So what's wrong with this picture? In short, when their current property turns into an IP, the loan against this property is generally quite small (as they've paid down a considerable amount of the principle) - which means they can only claim a small amount of interest. The good news is that there's a way around this - but it's important that it's set up correctly from the start!

    Let's look at an example.

    The not so ideal situation
    John purchased his first home in 2005. It was a nice little 1 bedroom apartment in the centre of town. He took out a loan of $300k for it.

    The loan was set-up as principle and interest and John was determined to pay off his loan as quickly as possible.

    It's now 2011 and John has managed to get his loan down to $100k.

    John has now decided he would like to buy a larger house but keep his little one bedroom apartment as an investment.

    Because John has paid his loan down to $100k - when this property becomes an IP, he can only claim interest on a $100k loan (which is about $7k per annum on 7% interest rates) which isn't ideal since the property is now worth about $500k and is going to get $500 per week rent.

    To make matter worse, John wanted to use the equity in his first property to purchase his next one. The issue is that the equity he is accessing from his 1 bedroom apartment won't be deductible because it's being used to purchase a PPOR.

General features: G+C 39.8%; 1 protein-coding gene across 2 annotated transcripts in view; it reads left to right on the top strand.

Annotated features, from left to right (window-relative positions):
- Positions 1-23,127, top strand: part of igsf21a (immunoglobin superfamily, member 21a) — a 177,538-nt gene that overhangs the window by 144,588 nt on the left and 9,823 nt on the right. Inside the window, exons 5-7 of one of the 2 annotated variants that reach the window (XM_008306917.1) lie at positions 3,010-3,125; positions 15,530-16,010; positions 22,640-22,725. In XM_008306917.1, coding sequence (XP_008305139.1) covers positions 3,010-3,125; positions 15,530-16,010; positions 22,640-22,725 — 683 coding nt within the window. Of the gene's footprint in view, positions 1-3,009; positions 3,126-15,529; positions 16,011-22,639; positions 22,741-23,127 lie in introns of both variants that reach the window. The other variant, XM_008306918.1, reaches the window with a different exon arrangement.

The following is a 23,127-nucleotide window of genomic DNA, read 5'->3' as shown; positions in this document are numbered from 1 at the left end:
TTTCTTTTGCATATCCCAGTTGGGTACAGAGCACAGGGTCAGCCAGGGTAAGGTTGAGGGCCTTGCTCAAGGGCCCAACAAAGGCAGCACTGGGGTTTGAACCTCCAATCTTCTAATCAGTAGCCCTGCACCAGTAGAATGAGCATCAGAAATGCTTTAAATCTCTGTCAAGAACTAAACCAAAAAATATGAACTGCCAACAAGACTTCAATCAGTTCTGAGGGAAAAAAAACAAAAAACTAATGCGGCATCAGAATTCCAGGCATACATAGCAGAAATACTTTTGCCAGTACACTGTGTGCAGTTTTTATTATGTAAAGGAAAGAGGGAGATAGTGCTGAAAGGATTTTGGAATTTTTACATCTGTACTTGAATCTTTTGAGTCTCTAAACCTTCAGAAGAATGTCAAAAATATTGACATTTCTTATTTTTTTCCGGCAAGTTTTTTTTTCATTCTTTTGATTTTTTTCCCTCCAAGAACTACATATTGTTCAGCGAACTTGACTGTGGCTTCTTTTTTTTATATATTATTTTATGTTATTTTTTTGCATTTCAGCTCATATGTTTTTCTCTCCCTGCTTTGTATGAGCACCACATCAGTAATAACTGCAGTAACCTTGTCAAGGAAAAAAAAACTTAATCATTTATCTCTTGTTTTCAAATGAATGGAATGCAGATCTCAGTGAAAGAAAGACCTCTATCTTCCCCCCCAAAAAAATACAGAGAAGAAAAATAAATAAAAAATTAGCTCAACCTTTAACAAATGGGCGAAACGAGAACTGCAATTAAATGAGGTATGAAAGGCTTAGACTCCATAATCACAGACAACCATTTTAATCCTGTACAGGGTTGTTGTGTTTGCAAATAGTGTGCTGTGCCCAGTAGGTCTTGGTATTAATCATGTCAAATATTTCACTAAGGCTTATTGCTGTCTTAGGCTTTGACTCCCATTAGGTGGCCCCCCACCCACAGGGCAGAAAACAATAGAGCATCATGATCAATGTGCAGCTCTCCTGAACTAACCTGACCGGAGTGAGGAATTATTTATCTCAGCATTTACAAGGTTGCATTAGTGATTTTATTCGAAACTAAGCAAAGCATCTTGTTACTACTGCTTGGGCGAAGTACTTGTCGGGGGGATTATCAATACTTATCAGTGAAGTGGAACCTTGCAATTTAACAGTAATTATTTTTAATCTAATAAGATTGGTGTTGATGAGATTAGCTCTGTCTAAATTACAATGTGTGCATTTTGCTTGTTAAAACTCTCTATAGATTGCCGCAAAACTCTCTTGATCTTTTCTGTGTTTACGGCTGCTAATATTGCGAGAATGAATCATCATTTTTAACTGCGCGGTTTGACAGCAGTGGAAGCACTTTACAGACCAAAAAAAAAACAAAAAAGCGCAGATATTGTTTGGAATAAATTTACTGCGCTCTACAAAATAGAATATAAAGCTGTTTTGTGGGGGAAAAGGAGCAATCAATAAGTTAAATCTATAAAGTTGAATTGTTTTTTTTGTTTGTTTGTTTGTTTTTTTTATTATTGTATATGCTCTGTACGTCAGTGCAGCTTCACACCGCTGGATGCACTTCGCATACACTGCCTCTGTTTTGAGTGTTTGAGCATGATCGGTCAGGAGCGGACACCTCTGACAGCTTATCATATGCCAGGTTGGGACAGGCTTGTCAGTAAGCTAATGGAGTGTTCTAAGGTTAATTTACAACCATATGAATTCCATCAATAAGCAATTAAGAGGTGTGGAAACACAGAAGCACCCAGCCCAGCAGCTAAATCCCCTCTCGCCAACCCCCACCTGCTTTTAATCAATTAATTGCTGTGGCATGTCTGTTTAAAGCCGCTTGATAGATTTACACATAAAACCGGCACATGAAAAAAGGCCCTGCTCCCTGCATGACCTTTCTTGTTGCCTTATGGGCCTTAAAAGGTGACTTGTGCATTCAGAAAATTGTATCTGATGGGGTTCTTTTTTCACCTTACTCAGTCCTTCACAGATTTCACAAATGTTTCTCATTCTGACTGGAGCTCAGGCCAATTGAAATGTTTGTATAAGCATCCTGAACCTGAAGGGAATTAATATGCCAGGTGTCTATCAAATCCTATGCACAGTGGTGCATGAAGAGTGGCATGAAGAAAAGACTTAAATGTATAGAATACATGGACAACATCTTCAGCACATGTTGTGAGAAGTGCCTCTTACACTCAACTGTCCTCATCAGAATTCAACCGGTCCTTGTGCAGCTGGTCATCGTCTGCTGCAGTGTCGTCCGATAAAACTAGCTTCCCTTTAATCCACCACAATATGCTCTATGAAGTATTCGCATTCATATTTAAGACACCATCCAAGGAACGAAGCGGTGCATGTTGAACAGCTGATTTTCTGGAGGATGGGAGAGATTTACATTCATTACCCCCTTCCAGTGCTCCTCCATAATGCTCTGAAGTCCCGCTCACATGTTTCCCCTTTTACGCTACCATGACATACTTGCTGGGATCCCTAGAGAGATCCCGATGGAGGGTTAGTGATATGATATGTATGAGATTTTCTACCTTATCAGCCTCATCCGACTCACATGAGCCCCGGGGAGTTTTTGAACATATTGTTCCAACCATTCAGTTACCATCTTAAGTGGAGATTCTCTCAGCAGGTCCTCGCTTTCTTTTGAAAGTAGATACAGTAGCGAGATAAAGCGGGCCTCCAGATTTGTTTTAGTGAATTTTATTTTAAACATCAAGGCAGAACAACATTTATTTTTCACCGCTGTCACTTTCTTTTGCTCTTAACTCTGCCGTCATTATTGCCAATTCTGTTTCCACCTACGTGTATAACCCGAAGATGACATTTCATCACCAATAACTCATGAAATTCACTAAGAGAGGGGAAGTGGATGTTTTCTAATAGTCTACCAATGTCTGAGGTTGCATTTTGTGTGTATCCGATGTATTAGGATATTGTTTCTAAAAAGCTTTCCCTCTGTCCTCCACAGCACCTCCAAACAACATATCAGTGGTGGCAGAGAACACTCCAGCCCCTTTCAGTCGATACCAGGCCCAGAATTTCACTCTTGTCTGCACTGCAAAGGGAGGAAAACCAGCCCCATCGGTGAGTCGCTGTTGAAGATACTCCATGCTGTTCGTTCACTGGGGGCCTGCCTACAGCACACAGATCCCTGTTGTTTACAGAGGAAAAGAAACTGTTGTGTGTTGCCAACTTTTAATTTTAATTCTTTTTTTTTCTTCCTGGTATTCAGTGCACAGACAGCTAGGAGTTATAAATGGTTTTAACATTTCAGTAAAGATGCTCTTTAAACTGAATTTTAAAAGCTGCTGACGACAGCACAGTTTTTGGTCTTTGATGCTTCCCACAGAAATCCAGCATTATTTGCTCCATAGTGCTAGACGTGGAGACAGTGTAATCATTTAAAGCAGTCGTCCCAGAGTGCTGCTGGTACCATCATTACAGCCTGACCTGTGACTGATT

So in this scenario, John has reduced his tax deductible (IP) debt whilst increasing his non-deductible (PPOR) debt. Not ideal!

    So how do we get around this?

    The ideal situation
    If John had set up the loan as Interest Only (IO) with an offset from the beginning; he could have eliminated this issue.

    Instead of paying down the principle, John could pop all of his spare money (including the would be principle repayments) into the offset account which provides a similar outcome to paying down the principle. Instead of having paid down his loan to $100k, John would have $200k sitting in his offset account and only paying interest on the remaining $100k.

    When it comes time to convert this property into an IP, John can simply take the funds out of his offset account, which will boost the loan back up to $300k, and use those funds towards his next PPOR. This way, John has basically increased his deductible debt (IP loan) back to its original level of $300k whilst reducing his non-deductible debt (PPOR loan) by $200k.

    Now John is able to claim interest on a $300k loan (which is closer to $21k per annum on 7% interest rates).

    Cheers